Amateur Radio is a public service and a technical hobby regulated internationally by the International Telecommunications Union (ITU) and in the UK by Ofcom. It allows radio experimenters and enthusiasts to communicate with like-minded people throughout the UK and to experiment with all aspects of radio.
If you have an interest in anything to do with radio, communication or electronics, then Amateur Radio could be the hobby for you.
Since the early days of radio or ‘wireless’, enthusiastic amateur experimenters and hobbyists have used radios to communicate with each other.
Originally using a key to tap out Morse Code on the Short Wave bands, but technologies improved as Radio Amateurs invented and adopted other means of communication so today ‘Ham Radio’ operators have access to the LF, HF Short Wave bands, VHF, UHF and Microwave frequencies.
Communication involves voice, Morse code and a host of specialised data modes and digitial formats linking computers to the radio and offering hybrid communication using VOIP and internet linking.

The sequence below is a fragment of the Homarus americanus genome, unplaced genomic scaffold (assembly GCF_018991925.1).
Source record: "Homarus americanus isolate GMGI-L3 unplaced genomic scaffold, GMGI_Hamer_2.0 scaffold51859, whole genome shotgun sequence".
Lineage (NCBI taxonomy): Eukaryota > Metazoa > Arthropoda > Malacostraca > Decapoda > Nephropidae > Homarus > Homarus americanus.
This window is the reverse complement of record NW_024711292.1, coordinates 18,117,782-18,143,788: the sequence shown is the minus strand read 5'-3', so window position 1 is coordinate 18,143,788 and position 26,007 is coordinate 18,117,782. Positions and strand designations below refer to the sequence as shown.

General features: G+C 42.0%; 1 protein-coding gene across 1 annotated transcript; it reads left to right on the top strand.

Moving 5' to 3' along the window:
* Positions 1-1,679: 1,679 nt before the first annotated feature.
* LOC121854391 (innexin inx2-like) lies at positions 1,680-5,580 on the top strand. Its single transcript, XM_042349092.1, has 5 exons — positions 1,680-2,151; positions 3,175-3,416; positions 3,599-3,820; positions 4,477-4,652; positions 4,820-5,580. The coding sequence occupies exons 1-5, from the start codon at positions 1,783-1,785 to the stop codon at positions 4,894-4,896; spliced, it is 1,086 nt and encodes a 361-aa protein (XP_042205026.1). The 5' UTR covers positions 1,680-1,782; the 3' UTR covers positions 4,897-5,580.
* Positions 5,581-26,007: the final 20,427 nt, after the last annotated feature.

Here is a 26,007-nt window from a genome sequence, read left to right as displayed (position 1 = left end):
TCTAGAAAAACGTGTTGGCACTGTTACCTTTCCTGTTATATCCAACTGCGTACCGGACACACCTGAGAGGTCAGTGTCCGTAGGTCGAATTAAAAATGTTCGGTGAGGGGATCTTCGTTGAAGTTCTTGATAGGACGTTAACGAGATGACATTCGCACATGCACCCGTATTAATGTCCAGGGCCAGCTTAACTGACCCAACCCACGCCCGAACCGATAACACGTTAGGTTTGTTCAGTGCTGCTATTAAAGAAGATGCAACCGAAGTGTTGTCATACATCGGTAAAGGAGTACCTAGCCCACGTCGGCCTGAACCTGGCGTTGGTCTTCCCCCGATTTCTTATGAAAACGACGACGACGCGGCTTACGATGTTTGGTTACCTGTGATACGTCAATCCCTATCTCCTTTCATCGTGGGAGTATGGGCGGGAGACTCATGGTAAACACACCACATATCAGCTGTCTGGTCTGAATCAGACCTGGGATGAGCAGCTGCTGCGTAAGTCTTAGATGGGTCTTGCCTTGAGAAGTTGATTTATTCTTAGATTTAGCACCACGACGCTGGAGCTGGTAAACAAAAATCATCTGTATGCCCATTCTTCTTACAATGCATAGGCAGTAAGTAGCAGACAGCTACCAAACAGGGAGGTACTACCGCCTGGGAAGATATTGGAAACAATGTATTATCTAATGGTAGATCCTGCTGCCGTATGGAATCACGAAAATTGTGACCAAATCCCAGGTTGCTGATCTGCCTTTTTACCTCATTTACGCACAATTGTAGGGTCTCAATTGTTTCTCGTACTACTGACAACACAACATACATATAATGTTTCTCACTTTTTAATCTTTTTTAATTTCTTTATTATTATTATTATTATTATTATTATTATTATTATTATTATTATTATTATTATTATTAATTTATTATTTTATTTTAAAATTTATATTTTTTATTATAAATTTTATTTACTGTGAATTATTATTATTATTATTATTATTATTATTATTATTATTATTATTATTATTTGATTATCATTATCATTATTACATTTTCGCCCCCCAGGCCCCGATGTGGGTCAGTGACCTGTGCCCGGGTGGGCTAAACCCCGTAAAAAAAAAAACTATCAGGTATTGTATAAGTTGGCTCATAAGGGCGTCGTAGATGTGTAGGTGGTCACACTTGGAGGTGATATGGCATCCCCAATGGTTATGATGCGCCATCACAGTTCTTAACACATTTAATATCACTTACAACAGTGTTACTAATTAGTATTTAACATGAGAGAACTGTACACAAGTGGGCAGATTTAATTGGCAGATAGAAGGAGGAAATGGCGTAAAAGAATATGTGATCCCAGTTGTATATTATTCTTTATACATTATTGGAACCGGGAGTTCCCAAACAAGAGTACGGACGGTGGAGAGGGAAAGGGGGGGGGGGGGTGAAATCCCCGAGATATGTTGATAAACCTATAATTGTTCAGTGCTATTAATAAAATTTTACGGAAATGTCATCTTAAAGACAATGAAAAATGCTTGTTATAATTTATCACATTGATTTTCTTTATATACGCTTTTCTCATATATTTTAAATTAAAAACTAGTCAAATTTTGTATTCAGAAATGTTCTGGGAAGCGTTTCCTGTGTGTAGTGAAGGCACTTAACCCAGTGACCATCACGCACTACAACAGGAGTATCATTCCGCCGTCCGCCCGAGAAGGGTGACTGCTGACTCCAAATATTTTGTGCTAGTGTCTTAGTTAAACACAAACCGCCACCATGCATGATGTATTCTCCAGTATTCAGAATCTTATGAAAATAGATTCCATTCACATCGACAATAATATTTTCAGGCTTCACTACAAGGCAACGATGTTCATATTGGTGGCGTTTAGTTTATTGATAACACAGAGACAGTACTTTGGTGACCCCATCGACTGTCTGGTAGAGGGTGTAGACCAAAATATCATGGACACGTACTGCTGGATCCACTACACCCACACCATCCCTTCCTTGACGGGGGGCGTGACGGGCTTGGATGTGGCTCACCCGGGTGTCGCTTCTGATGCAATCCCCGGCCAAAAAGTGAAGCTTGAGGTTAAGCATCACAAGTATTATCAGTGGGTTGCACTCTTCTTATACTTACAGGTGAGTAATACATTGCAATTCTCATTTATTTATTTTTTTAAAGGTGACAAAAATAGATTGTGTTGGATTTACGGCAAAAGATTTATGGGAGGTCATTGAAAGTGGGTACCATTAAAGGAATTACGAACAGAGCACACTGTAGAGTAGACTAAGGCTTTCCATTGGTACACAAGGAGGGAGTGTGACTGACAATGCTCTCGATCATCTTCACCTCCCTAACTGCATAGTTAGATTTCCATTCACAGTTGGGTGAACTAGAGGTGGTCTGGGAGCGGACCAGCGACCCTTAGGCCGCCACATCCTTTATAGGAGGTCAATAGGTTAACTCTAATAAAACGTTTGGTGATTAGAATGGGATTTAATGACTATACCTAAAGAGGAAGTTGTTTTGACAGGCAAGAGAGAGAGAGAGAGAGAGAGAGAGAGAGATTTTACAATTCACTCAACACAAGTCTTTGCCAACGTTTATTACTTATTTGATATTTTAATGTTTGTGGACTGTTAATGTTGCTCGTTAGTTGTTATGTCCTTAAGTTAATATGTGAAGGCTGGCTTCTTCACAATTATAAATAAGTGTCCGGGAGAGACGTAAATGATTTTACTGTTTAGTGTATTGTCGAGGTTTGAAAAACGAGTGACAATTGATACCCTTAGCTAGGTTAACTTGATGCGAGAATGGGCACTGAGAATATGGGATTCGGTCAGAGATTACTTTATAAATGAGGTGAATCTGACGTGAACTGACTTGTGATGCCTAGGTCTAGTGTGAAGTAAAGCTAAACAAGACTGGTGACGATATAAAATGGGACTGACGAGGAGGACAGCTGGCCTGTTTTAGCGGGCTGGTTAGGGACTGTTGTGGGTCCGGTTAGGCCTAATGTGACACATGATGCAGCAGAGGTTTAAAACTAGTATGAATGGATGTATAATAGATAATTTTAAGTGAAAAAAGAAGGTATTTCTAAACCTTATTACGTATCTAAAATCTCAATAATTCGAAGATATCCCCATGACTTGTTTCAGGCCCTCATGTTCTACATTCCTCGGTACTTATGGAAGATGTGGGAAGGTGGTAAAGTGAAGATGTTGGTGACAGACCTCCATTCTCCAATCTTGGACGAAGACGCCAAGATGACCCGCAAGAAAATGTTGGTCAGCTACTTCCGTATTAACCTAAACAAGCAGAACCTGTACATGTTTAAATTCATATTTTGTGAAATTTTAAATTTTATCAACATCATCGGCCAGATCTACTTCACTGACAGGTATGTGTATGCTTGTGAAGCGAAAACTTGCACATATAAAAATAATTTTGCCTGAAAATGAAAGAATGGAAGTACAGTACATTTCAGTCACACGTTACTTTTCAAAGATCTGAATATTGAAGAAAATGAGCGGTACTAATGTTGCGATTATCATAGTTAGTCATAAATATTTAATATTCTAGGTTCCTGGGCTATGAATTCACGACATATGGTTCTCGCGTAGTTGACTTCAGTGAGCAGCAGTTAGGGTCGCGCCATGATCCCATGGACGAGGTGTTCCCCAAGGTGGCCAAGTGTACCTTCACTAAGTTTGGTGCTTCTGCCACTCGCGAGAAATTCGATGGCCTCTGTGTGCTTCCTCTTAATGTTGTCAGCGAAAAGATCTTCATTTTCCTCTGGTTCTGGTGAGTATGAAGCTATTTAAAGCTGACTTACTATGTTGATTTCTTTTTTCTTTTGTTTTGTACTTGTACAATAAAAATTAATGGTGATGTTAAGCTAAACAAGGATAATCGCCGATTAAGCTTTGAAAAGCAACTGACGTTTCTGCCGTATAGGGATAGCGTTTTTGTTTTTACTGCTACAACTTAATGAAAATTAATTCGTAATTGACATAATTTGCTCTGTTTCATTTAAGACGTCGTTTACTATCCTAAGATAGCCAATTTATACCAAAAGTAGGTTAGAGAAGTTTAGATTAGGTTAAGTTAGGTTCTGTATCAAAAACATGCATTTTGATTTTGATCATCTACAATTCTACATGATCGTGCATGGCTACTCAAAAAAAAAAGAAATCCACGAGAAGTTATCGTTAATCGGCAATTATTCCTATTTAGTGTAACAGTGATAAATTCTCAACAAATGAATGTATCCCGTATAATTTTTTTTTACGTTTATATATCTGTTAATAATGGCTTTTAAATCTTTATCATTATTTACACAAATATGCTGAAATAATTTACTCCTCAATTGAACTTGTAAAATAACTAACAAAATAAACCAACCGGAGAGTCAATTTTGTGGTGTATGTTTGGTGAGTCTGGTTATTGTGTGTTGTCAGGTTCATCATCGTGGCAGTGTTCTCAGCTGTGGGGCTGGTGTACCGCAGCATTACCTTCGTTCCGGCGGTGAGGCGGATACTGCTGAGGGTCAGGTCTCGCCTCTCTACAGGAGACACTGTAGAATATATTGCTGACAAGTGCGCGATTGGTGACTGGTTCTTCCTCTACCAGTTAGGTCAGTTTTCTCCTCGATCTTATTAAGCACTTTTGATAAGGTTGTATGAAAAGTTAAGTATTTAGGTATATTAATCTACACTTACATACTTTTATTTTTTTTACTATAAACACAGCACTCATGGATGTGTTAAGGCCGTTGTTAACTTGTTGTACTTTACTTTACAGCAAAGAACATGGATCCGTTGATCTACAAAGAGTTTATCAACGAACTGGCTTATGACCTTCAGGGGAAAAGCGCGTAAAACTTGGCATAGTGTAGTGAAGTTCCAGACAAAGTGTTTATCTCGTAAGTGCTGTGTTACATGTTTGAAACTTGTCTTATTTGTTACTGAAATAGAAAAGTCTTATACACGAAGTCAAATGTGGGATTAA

Something for everyone
People of all ages from all backgrounds take up the hobby and unlike the ‘Tony Hancock’ stereotype many more young people are joining in every year.
Amateur Radio has many facets: electronics, engineering, physics and computing are at the core, plus the more social skills that help us to make friends around the world.
Many radio hams join clubs where they find a wealth of practical advice, training, organised on-the-air activities as well as an opportunity to make friends on the air and off.
South Kesteven ARS (SKARS) are a young progressive club keen to embrace new technologies.
To become an licensed Amateur Radio operator, please read the “Getting Licensed” page and then find out how you can train with SKARS.
Here is a two minute taster of Amateur Radio from the EssexHam group